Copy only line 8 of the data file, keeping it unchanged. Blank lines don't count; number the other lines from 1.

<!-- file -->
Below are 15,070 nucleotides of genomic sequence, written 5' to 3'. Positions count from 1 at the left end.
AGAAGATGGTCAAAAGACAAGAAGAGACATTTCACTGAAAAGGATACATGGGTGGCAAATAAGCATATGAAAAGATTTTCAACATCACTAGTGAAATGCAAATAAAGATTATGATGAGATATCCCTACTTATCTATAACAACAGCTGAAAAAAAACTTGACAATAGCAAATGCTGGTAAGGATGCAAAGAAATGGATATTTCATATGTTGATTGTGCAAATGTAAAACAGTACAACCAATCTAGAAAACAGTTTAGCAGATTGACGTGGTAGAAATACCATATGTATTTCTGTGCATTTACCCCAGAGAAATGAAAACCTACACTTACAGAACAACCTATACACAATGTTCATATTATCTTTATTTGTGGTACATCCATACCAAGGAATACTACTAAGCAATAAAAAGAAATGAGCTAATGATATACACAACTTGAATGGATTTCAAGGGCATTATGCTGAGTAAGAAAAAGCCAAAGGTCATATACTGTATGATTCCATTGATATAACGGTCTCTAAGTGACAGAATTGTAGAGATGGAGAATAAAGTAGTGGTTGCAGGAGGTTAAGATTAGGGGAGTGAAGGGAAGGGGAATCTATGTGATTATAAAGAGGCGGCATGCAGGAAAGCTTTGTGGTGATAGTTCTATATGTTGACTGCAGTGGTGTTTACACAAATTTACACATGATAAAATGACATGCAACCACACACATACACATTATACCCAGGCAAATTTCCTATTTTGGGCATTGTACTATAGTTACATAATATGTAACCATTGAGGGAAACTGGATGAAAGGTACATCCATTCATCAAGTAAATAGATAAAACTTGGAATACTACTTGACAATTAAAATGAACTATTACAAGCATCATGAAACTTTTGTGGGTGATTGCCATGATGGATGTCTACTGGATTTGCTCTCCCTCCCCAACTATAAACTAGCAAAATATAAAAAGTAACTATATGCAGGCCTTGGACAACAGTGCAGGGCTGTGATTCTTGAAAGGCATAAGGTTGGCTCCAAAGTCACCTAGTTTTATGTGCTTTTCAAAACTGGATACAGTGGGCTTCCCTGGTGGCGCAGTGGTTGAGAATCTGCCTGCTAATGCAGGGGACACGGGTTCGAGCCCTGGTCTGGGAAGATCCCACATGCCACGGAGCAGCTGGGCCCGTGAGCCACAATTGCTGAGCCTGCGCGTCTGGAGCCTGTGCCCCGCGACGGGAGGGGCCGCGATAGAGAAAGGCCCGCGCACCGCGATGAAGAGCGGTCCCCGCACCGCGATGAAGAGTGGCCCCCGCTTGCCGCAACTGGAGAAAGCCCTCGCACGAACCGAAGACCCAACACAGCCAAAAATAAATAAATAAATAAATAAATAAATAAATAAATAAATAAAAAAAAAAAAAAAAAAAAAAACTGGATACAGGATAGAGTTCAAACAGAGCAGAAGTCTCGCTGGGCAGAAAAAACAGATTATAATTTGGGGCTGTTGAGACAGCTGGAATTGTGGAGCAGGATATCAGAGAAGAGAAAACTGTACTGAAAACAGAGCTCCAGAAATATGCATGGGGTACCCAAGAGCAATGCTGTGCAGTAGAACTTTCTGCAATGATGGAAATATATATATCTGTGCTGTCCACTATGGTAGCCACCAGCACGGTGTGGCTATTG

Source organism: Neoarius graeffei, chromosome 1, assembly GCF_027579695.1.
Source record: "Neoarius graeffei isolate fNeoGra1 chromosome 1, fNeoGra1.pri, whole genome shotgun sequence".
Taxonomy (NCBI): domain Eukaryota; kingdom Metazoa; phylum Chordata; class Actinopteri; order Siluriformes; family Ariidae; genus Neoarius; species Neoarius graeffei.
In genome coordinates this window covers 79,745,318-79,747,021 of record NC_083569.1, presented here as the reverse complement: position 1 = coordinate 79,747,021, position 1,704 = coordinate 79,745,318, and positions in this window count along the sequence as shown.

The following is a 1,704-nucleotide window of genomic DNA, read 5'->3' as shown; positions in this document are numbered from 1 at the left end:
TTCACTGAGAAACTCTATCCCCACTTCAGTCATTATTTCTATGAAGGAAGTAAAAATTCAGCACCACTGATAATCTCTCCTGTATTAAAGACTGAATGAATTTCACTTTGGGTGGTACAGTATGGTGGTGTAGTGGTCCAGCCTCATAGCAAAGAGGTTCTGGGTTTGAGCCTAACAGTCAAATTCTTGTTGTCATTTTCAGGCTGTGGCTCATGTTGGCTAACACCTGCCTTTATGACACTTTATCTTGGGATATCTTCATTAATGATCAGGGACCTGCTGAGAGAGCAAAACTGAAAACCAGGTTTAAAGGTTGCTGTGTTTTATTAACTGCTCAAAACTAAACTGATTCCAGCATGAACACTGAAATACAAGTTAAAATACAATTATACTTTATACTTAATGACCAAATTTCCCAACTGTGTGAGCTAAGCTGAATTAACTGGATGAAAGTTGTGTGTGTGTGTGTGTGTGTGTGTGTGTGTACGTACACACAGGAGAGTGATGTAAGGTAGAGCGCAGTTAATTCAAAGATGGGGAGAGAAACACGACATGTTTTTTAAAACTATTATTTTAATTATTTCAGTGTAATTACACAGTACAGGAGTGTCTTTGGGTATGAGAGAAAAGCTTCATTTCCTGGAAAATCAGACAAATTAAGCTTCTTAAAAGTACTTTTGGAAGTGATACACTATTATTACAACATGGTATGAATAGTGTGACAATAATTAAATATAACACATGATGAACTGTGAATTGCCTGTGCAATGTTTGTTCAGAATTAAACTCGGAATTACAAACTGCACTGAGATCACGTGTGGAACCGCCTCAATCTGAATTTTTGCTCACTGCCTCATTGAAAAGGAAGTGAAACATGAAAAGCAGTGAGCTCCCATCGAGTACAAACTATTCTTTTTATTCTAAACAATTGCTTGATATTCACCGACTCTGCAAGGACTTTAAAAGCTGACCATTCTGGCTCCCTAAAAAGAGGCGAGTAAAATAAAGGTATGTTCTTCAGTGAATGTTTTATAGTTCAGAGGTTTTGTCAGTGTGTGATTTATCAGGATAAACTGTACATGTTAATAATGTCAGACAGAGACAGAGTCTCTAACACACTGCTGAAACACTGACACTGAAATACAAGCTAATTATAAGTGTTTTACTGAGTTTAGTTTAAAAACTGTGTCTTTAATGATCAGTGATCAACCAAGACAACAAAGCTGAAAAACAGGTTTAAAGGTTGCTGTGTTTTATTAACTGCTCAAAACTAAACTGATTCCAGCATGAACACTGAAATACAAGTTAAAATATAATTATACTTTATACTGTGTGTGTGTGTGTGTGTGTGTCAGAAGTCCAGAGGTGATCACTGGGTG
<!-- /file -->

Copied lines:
TTCACTGAGAAACTCTATCCCCACTTCAGTCATTATTTCTATGAAGGAAGTAAAAATTCAGCACCACTGATAATCTCTCCTGTATTAAAGACTGAATGAATTTCACTTTGGGTGGTACAGTATGGTGGTGTAGTGGTCCAGCCTCATAGCAAAGAGGTTCTGGGTTTGAGCCTAACAGTCAAATTCTTGTTGTCATTTTCAGGCTGTGGCTCATGTTGGCTAACACCTGCCTTTATGACACTTTATCTTGGGATATCTTCATTAATGATCAGGGACCTGCTGAGAGAGCAAAACTGAAAACCAGGTTTAAAGGTTGCTGTGTTTTATTAACTGCTCAAAACTAAACTGATTCCAGCATGAACACTGAAATACAAGTTAAAATACAATTATACTTTATACTTAATGACCAAATTTCCCAACTGTGTGAGCTAAGCTGAATTAACTGGATGAAAGTTGTGTGTGTGTGTGTGTGTGTGTGTGTGTGTACGTACACACAGGAGAGTGATGTAAGGTAGAGCGCAGTTAATTCAAAGATGGGGAGAGAAACACGACATGTTTTTTAAAACTATTATTTTAATTATTTCAGTGTAATTACACAGTACAGGAGTGTCTTTGGGTATGAGAGAAAAGCTTCATTTCCTGGAAAATCAGACAAATTAAGCTTCTTAAAAGTACTTTTGGAAGTGATACACTATTATTACAACATGGTATGAATAGTGTGACAATAATTAAATATAACACATGATGAACTGTGAATTGCCTGTGCAATGTTTGTTCAGAATTAAACTCGGAATTACAAACTGCACTGAGATCACGTGTGGAACCGCCTCAATCTGAATTTTTGCTCACTGCCTCATTGAAAAGGAAGTGAAACATGAAAAGCAGTGAGCTCCCATCGAGTACAAACTATTCTTTTTATTCTAAACAATTGCTTGATATTCACCGACTCTGCAAGGACTTTAAAAGCTGACCATTCTGGCTCCCTAAAAAGAGGCGAGTAAAATAAAGGTATGTTCTTCAGTGAATGTTTTATAGTTCAGAGGTTTTGTCAGTGTGTGATTTATCAGGATAAACTGTACATGTTAATAATGTCAGACAGAGACAGAGTCTCTAACACACTGCTGAAACACTGACACTGAAATACAAGCTAATTATAAGTGTTTTACTGAGTTTAGTTTAAAAACTGTGTCTTTAATGATCAGTGATCAACCAAGACAACAAAGCTGAAAAACAGGTTTAAAGGTTGCTGTGTTTTATTAACTGCTCAAAACTAAACTGATTCCAGCATGAACACTGAAATACAAGTTAAAATATAATTATACTTTATACTGTGTGTGTGTGTGTGTGTGTGTCAGAAGTCCAGAGGTGATCACTGGGTG